Duncan Jones interview: Source Code, science fiction, Superman, Wolverine and more
With Source Code out now in cinemas, we met director Duncan Jones to chat about the film’s making, sci-fi influences and Wolverine…
I always feel a faint sense of apprehension before heading into any interview, whether it's a well-known actor, director or writer. What mood will they be in? Will they be tired? Jolly? Angry? Will they smile indulgently at my odd questions and faltering delivery, or simply throw a coffee cup at my head in irritation?
I can honestly say that, in every case, every interviewee I've met has been utterly lovely and pleasant and that, so far, no one's ever thrown a coffee cup at my head. But still, the fear remains, particularly in the case of Duncan Jones, who's the director of two of my favourite films of recent years, Moon and Source Code.
When I met him on an unseasonably hot April day in London, though, Mr Jones proved to be both good humoured and generous, talking eagerly about the making of Source Code, sci-fi literature, and what he's up to next...
Spoiler warning: the final question in the interview deals with the ending of Source Code. If you haven't seen the film yet, we'd suggest you stop reading when you see the words "spoilers begin below".
It struck me that Moon and Source Code are quite similar. Was that what attracted you to it in the first place?
It really wasn't! And funnily enough - I'll tell you the story - I was doing international press for Moon, and stopped off in Los Angeles. I had the chance to meet a few of the people I really wanted to work with, and Jake Gyllenhaal was one of them. We met up, and started talking about things we could do together, and he had been given the script for Source Code.
He said, "Why don't you read this? I think it's something that'll be up your street." He's not a dummy, and he'd seen Moon and was a fan of it, and I think he's the one who saw the similarities between Moon and Source Code.
I read Source Code and I was completely oblivious. I was really excited by how different it was. It's got all these actors in it, it's got action, stunts and an interesting science fiction story at the heart of it. Plus, I get to do a bit of romance.
I got excited about that and called Jake with what my take was, my pitch. Fortunately, he liked the sound of it, which is how it all took off.
Did you add much to the script once you became involved?
Structurally, the script was in really good shape. They'd been working on it for a long time. My big addition to the film was the tone.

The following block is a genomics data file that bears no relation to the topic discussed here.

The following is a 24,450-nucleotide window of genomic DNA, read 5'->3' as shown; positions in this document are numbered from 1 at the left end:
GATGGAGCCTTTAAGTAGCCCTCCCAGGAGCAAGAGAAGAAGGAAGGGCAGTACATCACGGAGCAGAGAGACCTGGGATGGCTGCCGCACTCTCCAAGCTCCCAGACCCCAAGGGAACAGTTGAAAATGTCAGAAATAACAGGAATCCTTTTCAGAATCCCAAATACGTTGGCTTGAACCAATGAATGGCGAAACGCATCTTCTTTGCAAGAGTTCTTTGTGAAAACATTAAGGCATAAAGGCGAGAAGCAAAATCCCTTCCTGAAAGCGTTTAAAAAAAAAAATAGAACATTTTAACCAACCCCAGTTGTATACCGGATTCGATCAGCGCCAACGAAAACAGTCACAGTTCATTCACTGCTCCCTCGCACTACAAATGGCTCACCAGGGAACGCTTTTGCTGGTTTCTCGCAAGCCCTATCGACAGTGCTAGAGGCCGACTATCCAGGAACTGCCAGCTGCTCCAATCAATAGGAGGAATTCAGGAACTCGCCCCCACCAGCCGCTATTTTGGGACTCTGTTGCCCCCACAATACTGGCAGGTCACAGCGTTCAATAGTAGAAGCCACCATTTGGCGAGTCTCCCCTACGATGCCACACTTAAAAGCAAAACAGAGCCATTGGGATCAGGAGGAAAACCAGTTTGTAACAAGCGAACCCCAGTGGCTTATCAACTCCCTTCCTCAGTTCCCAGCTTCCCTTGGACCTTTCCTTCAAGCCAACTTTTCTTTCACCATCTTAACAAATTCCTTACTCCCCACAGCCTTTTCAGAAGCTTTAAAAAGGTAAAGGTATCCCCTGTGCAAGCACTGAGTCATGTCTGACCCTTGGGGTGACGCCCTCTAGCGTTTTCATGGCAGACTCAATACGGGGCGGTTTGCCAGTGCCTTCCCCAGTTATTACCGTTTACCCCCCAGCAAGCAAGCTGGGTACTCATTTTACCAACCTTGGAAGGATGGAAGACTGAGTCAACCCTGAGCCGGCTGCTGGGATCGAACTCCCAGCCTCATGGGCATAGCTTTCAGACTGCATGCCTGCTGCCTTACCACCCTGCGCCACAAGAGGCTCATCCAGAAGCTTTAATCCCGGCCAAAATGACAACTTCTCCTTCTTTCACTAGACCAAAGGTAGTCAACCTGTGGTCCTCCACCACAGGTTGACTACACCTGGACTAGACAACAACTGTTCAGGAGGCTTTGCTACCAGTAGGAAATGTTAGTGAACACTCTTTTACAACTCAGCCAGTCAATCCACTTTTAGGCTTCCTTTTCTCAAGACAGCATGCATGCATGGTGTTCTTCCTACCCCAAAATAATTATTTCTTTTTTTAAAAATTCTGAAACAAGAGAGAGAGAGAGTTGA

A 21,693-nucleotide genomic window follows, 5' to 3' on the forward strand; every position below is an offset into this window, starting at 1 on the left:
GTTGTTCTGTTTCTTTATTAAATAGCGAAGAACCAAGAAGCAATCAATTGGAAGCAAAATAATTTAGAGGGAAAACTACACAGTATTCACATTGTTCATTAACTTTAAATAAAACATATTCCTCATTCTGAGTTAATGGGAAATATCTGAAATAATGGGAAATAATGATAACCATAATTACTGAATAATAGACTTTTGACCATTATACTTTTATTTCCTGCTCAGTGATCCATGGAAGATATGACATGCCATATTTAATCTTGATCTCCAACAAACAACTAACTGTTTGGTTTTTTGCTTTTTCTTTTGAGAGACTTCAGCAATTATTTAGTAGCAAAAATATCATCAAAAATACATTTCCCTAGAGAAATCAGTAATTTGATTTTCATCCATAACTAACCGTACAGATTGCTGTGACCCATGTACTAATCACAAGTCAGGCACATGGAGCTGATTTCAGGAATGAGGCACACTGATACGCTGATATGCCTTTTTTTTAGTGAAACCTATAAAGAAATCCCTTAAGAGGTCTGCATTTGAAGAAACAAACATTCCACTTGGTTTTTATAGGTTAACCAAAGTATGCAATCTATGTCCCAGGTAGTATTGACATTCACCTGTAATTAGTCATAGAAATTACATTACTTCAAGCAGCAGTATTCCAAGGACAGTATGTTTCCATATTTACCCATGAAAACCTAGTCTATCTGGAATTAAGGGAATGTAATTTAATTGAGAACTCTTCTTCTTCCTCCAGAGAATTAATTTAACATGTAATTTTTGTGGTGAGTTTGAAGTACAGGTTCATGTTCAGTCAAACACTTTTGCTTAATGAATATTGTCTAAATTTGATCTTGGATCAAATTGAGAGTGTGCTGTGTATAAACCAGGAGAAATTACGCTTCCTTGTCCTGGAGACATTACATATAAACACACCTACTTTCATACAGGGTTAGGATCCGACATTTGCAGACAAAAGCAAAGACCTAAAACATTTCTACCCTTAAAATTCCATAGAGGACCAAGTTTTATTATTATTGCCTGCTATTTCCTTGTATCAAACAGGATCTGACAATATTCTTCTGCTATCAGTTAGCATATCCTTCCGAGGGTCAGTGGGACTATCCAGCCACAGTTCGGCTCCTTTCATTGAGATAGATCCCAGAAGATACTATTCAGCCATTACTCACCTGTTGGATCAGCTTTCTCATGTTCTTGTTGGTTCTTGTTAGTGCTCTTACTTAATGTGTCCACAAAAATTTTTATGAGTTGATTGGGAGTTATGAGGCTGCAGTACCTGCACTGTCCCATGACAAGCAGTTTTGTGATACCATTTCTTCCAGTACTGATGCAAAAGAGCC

Originally, the script was very serious, and kind of like an episode of 24 with some science fiction ideas in it. One of my suggestions was to lighten the tone, and inject a little bit of humour into it, because the audience is going to have a heck of a lot more fun if we let them know that it's okay for them to enjoy themselves. I think the humour really allows them to do that.
Mute's a project you've been trying to get made for a while now. Does the success of Source Code make that more likely to happen?
It's been hard work trying to get that made. In all honesty, I've been doing press now since South by Southwest, which is the film festival in Austin, Texas, and that was before the film got released. So, solidly from then until now, I've been doing a lot of this, to be honest.
So, I don't yet know if I have any leverage, as far as getting my films made.
Until all this is done and I go back to Los Angeles and start taking meetings, I don't know how seriously I'll be in a position to get the films made that I'd like to make. We'll have to see. Hopefully, it'll happen, and hopefully, it'll help that Source Code's been as successful as it has.
You've said elsewhere that Mute's your personal Blade Runner.
Yeah, yeah. The original inspiration for it was - Blade Runner's what's gone on in Los Angeles in the future that Ridley Scott envisioned. What's going on in other parts of the world? Berlin's always a city I've found fascinating. I lived there for a little bit when I was a kid, and I went back again more recently, after the reunification of Germany, and it's a city that's changing so fast. Just because of the reunification, and the fact that the Soviets no longer exist, as such, so all the old socialist buildings are being repurposed - night clubs, residences, gyms. It's a city that's constantly on the change.
So, I was thinking, if Berlin has changed that fast in the last fifteen years, what will it be like thirty or forty years from now? Again, it's comparing Blade Runner's Los Angeles. What will Berlin be like in that same future?
It got me very excited and I wrote this film, Mute, a while ago, that was based on that idea.
Is it still as existential as the last two movies you've made?
I don't think so. I may be wrong, but I think, in the tradition of Blade Runner, it's a really gritty film noir that happens to take place in the future. And I think, in that respect, it's more story-driven than philosophically-driven.
What attracts you to sci-fi? What are you most influenced by?
I love the 'what if' nature of sci-fi. I love incredibly imaginative, speculative sci-fi. I love Star Wars, things like that. I also love the more mainstream sci-fi. I love J G Ballad. I love authors who take the world as we know it, and just tweak one thing, and say, "What if the world were like this?"